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Haematologica. 2009 Jul;94(7):984-93. doi: 10.3324/haematol.2008.002436. Epub 2009 Jun 16.

The molecular biology of mixed lineage leukemia.

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Department of Genetics, University Erlangen, Erlangen, Germany.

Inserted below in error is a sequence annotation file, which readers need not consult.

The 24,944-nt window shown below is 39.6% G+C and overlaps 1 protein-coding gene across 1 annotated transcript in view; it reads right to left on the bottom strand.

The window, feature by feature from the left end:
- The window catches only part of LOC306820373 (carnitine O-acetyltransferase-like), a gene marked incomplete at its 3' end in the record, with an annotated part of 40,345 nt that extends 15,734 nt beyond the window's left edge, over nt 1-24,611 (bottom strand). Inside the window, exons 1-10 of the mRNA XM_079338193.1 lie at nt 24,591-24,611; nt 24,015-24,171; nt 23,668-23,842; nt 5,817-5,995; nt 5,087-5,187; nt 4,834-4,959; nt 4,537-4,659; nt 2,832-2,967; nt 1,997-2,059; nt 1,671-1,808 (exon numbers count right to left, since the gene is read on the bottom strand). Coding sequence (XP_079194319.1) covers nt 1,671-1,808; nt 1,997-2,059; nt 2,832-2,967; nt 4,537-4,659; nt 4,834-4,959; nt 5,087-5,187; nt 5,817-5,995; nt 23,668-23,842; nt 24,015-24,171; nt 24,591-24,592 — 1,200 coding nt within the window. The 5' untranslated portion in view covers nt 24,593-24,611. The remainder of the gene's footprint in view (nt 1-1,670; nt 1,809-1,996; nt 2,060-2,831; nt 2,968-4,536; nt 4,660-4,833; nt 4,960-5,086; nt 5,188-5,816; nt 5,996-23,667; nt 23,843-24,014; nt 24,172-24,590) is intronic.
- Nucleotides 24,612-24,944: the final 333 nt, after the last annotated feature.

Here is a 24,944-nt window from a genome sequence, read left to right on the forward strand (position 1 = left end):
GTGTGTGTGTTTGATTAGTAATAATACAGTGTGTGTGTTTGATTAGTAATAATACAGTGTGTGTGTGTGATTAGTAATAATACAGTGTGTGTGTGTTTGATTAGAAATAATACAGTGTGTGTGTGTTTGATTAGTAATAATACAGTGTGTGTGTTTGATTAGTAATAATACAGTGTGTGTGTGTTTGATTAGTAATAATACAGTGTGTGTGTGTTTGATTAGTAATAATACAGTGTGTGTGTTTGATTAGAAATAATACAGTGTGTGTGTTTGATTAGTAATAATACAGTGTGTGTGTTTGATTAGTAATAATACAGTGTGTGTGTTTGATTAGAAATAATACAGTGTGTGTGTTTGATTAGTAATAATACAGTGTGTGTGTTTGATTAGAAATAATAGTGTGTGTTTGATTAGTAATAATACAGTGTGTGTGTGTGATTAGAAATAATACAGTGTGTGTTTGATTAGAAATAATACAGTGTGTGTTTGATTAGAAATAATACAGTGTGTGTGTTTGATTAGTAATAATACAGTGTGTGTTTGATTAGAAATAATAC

Mixed lineage leukemia is a very aggressive blood cancer that predominantly occurs in pediatric patients. In contrast to other types of childhood acute leukemias, mixed lineage leukemia presents with a dismal prognosis and despite the availability of advanced treatment methods cure rates have stagnated over the last years. Mixed lineage leukemia is characterized by the presence of MLL fusion proteins that are the result of chromosomal translocations affecting the MLL gene at 11q23. These events juxtapose the amino-terminus of the histone methyltransferase MLL with a variety of different fusion partners that destroy normal histone methyltransferase function of MLL and replace it by heterologous functions contributed by the fusion partner. The resulting chimeras are transcriptional regulators that take control of targets normally controlled by MLL with the clustered HOX homeobox genes as prominent examples. Recent studies suggested that MLL fusion partners activate transcription by two different mechanisms. Some of these proteins are themselves chromatin modifiers that introduce histone acetylation whereas other fusion partners can recruit histone methyltransferases. In particular, histone H3 specific methylation at lysine 79 catalyzed by DOT1L has been recognized as a hallmark of chromatin activated by MLL fusion proteins. Interestingly, several frequent MLL fusion partners seem to coordinate DOT1L activity with a protein complex that stimulates the elongation phase of transcription by phosphorylating the carboxy-terminal repeat domain of RNA polymerase II. The discovery of these novel enzymatic activities that are essentially involved in MLL fusion protein function presents potential new targets for a rational drug development.

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